New Law Keeps Lenders From Screwing You at the Closing Table
There is nothing like buying a home, to have you shelling out money in a million different directions. For years, one of the biggest potential ‘gotcha’ has been closing costs:
Plenty of home buyers have found themselves at the closing table, ready to sign the myriad documents that will officially make them new homeowners–only to get nasty sticker shock. What was originally supposed to cost them, say, $2,500 in closing costs, has turned into $3,000.
The Good Faith Estimate, a tally of the fees associated with a mortgage loan due at closing, is exactly that – an estimate. Often these costs, which are provided by mortgage brokers and lenders to borrowers within three days of getting a loan application, escalate by closing time.
But on Jan. 1, new federal rules adopted by the Department of Housing and Urban Development took effect, mandating the use of a redesigned, simplified Good Faith Estimate form. The idea behind the revision: to avoid those closing-table surprises.
The new rules require lenders to use a standardize form for their good faith estimate. It also puts limitations on how much these ‘estimates’ can waiver:
1. Fees that cannot change from the original GFE to final settlement. These include the lender’s origination and underwriting charges, and the credit or “points” based on the specific interest rate chosen.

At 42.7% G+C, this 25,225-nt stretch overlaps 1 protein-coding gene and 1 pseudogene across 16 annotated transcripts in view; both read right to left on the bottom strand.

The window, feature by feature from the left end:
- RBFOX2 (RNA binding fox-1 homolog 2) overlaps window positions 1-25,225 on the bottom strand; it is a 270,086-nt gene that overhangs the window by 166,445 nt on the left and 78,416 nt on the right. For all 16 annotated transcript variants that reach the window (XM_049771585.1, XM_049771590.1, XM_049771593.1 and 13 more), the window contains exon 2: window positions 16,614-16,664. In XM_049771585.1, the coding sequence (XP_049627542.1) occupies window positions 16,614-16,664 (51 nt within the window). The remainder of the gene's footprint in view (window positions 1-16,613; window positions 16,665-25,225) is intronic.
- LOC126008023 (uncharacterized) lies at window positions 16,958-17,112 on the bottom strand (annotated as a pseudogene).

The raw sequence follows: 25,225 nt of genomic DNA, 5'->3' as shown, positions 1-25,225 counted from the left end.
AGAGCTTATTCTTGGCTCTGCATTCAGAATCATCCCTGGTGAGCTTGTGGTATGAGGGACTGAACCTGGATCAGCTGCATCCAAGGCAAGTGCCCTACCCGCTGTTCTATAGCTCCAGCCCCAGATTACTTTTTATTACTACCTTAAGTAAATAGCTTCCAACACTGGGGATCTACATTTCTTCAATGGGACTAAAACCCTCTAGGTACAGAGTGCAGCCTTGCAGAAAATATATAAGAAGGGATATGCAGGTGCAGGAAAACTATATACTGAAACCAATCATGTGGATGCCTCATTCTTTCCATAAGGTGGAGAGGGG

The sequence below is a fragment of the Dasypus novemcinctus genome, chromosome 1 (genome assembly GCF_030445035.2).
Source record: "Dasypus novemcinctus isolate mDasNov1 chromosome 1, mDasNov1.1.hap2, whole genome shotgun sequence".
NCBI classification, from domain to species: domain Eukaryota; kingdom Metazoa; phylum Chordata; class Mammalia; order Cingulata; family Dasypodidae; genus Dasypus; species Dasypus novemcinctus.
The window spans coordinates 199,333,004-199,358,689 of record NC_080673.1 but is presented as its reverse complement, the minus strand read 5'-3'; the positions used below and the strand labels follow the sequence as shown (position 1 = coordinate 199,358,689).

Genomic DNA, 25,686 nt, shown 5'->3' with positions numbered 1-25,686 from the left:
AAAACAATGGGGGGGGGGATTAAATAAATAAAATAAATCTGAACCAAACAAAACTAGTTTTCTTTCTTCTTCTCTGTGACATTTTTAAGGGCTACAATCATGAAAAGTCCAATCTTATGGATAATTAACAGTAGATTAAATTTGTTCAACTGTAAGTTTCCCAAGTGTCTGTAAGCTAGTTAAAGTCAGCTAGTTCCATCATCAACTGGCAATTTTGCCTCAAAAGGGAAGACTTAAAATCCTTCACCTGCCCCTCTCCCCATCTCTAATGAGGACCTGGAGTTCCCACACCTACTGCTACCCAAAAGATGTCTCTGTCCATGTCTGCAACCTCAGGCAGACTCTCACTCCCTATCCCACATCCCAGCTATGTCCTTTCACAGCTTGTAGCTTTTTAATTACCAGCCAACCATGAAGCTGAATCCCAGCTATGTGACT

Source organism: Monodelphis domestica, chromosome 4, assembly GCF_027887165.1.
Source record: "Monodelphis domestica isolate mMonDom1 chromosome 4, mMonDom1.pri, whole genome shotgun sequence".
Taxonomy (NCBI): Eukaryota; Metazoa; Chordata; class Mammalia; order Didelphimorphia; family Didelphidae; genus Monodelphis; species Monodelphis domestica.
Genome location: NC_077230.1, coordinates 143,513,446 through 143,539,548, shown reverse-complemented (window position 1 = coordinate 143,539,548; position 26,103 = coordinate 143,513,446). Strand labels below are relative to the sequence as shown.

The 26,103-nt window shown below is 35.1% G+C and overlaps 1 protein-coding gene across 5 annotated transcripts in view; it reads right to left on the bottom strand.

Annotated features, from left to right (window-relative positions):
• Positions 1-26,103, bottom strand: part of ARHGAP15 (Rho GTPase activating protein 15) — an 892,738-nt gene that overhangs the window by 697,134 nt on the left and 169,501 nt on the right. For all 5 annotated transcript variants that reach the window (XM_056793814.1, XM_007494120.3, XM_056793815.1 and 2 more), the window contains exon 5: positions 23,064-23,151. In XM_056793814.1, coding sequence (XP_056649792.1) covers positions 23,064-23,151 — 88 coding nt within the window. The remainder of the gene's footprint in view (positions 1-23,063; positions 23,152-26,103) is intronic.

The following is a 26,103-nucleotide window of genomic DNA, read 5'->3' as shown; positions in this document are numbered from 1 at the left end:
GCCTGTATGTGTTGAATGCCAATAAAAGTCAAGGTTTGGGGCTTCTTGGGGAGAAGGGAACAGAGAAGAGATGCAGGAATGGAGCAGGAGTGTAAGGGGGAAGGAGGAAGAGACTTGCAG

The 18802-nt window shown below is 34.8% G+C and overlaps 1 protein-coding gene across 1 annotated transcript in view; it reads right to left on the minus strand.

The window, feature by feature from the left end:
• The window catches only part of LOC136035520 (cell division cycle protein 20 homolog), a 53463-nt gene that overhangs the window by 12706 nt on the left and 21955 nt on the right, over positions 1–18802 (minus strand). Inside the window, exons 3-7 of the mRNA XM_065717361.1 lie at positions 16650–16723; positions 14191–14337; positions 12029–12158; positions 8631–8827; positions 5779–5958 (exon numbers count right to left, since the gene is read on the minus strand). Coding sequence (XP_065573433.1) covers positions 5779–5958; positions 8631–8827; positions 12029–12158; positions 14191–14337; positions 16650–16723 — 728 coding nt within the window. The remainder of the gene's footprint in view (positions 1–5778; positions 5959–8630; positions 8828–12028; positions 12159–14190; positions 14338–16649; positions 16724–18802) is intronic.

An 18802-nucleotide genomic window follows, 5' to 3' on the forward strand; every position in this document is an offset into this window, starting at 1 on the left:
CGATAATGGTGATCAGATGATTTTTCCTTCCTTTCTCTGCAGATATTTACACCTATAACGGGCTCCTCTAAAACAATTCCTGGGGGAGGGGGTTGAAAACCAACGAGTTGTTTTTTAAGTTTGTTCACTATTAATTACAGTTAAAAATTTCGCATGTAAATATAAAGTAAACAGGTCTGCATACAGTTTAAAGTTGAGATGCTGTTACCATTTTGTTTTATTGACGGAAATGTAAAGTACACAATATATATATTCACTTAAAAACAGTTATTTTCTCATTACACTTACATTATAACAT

2. Fees that can increase up to 10% at settlement. These include services required and recommended by the lender. If the borrower selects a third-party provider (for title services, title insurance and recording charges) from the lender’s approved list, the fees cannot increase by more than 10% from the upfront estimate to the final.
3. Fees that can change without limit. These include charges from service providers (for title insurance) chosen by the borrower, but not recommended by the lender. This category also includes things like daily interest charges, homeowner’s insurance, as well as flood and pest insurance, if necessary. It encourages borrowers to do their own shopping. “It prevents the worst abuses of price escalation on third-party charges for service providers selected by the lender,” says Guttentag.
The new rule hasn’t been adopted without any criticism. One main cause of concern still deals with lenders gouging consumers. Although lenders can not substantially change the fees quoted in the good faith estimate at the time of closing, lenders can still quote inflated fees in the initial good faith estimate. The best protection from this gouging is to shop around. Compare good faith estimates from various financial institutions.
Remember, even if you have banked at the same bank for 40 years, they might not have you best interests in mind. By shopping around, you could literally save yourself thousands of dollars. And remember to check out “How to Save Thousands in Closing Costs“.